Answers to common questions are below. Don't see what you're looking for? Feel free to e-mail, call or come by - information on how to reach us is on the Contact page.
What makes JKR different?
Unlike many of the original karate organizations, which have often splintered, JKR is still connected directly to our founder and our roots. We believe strongly that karate is even more about character than it is about self-defense or competition, and that it can add value for all who practice it. Karate makes life better!
Do you offer children's classes?
Not at this time, but as we grow, we hope to add them. Currently, we are accepting students age 18 and older. Younger students may be admitted on a case-by-case basis.
How much physical contact is involved?
Contact between students is closely monitored by the instructor to ensure a safe training environment. There is no contact at all between students when they begin training. Over time, as greater control is gained through practice, light contact in a controlled environment will be introduced for drills, and following that, light contact sparring for competition. There will be NO FULL CONTACT TRAINING.
Do I need to wear a gi (karate uniform)?
Yes, but you do not have to purchase one prior to starting class. Students are expected to have purchased or ordered a gi within the first month of training. JKR New England can supply good quality uniforms at discounted prices. In the meantime, just wear loose comfortable workout gear.
Besides the monthly cost of classes, are there any other fees?
There is a $15 fee for membership in the parent Japan Karate-Do Ryobu-Kai organization paid once every calendar year. This ensures the recognition of your rank and entitles you to attend JKR events and seminars. There is also a $35 fee for each rank test below black belt, which covers the belt and certificate of rank. Testing fees are only paid once per rank; if you need to re-test, you do NOT have to pay another testing fee.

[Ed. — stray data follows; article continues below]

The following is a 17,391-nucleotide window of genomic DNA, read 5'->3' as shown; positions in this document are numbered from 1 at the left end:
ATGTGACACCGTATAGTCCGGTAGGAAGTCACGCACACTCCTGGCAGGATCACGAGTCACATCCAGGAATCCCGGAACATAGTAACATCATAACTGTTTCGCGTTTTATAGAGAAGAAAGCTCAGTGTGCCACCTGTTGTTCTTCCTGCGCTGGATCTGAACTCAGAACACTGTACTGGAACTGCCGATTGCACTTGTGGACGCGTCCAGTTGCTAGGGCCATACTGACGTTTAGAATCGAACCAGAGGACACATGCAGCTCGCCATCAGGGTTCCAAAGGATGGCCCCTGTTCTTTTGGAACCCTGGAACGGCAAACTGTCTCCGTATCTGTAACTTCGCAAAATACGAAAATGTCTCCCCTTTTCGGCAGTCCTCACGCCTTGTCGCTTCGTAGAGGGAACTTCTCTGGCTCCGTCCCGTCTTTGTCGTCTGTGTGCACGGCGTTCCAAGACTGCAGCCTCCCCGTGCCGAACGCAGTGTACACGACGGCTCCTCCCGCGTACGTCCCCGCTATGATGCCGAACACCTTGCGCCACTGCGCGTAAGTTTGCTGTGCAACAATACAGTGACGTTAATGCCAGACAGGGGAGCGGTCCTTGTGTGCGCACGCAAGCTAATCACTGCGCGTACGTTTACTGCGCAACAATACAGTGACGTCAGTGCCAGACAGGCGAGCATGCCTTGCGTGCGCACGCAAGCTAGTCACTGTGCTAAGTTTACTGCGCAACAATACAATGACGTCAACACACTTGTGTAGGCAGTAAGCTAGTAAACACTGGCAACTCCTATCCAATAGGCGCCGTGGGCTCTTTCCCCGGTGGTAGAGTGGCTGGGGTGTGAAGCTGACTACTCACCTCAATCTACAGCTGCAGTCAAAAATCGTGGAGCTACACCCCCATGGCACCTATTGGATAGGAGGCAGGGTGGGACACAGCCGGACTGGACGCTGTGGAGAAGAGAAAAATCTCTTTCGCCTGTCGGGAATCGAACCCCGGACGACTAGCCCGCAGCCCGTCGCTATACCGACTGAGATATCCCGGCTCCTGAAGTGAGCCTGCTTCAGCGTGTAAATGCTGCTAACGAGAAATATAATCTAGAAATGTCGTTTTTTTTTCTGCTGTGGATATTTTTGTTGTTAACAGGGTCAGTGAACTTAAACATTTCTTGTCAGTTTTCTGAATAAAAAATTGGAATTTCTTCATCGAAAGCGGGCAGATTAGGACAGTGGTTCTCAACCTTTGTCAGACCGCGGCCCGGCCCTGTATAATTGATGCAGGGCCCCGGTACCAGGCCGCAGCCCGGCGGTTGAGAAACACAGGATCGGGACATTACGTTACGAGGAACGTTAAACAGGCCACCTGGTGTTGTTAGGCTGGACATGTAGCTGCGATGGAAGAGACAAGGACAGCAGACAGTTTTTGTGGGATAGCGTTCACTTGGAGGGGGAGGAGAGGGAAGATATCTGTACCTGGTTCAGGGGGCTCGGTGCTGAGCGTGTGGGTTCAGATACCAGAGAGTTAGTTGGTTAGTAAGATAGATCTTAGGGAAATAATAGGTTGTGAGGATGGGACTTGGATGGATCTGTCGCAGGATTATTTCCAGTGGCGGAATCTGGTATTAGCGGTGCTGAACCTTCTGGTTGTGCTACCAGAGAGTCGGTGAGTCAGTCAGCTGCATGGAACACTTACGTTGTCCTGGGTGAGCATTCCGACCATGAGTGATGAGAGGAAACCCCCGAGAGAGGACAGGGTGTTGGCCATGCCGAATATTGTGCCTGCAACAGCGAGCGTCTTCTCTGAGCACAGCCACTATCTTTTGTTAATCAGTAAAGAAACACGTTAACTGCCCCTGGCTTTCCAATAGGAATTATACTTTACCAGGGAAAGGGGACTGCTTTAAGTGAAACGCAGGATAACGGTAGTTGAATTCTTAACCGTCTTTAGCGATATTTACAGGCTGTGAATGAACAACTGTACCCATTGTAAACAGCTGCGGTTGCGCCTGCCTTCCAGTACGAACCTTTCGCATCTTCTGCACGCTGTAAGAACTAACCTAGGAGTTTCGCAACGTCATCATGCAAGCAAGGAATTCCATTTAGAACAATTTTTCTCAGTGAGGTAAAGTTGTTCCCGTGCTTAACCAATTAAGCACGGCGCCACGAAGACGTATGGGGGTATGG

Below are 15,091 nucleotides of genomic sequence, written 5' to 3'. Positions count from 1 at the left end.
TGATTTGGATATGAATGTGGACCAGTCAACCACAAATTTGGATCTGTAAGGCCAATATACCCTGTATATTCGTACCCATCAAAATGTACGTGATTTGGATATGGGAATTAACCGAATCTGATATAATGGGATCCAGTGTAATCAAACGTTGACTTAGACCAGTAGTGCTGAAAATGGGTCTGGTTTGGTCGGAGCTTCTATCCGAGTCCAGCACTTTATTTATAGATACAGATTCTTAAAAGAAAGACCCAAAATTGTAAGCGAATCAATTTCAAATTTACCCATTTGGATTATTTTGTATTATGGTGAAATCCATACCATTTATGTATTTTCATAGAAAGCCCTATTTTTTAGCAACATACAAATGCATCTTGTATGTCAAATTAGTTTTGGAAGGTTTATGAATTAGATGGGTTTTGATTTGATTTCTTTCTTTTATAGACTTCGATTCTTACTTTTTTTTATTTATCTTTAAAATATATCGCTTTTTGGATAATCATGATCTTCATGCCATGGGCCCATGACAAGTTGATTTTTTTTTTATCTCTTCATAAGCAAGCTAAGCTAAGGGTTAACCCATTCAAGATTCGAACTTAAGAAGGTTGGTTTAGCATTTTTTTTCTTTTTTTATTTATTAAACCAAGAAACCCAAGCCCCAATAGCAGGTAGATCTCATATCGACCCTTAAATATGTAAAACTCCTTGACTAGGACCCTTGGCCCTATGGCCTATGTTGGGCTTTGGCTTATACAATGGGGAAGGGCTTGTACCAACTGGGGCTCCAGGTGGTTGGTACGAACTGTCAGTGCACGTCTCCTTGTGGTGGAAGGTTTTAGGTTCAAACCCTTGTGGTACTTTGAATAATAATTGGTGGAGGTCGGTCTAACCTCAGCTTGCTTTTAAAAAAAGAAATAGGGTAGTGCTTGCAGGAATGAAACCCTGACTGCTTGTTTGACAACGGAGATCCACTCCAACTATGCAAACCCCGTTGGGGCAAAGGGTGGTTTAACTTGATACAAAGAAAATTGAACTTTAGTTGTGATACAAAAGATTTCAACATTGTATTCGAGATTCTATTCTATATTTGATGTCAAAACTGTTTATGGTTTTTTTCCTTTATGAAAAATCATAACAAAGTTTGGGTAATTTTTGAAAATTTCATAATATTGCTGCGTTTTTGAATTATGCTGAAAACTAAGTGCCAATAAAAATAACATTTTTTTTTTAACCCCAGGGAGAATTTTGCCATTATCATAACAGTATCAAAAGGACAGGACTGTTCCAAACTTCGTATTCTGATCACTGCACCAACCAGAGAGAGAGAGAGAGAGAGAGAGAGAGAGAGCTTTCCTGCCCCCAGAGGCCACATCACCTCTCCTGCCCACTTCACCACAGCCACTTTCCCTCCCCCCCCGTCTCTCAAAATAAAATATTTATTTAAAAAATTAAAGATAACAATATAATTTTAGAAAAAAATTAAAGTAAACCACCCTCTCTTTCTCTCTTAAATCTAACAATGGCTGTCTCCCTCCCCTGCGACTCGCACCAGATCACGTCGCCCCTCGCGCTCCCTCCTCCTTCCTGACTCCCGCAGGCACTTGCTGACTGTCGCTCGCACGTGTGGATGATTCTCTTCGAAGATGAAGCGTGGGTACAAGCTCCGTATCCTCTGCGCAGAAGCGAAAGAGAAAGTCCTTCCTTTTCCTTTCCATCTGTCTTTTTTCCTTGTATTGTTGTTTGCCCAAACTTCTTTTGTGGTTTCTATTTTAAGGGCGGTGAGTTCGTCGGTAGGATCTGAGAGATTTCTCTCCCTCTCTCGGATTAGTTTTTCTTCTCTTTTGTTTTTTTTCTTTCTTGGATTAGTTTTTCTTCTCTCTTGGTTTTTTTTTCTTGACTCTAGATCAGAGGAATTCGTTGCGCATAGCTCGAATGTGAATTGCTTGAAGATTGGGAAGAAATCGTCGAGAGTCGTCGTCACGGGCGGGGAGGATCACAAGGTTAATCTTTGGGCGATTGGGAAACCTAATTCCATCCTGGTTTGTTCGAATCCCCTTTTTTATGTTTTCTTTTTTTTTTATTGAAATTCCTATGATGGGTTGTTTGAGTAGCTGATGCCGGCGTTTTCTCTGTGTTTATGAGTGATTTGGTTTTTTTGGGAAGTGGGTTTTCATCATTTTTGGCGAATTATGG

How long until I get my black belt?
That depends on you - how hard you work, how often you train, how well you listen, and how you conduct yourself. Although it is possible to earn 1st dan (degree) black belt in 3 or 4 years, unlike a lot of martial arts schools, we do not "guarantee a black belt" in any set length of time. What we do guarantee are rigorous, consistent, fair standards, regular testing, and that not only will we push you to achieve things you might not have thought you could do, but that whatever rank you hold, you will have earned it. After all, the color of your belt should be a true reflection of your ability, and if getting a black belt was easy, everyone would do it!
Is karate the best martial art?
There is no "best" martial art; there is only "the best martial art for you." Shindo Jinen Ryu is well-rounded, and while karate instruction in a lot of schools focuses almost exclusively on striking, JKR remembers where we come from - karate practitioners were the original mixed martial artists, after all - and we include throws, take downs, joint locks and more. That said, karate isn't for everybody. If it turns out that it's not for you, don't be discouraged - keep looking until you find something that is. But in the meantime, give us a try!
Will I have to learn Japanese?
A certain amount of "dojo Japanese" is necessary for a very good reason: standardized terminology. Traditional karate schools use the same names for techniques in order to make it easier to learn from one another, talk about karate, and teach. You may well have the opportunity to train with senior instructors from Japan - many of whom speak little or no English - and because the terms are standard, you'll still be able to understand what is being taught. Remember, if you know words like "deja vu" or "taco" or "bandana" - or even "karate" - you already have some non-English vocabulary. Picking up a few Japanese words and phrases over time is a lot easier than you think!
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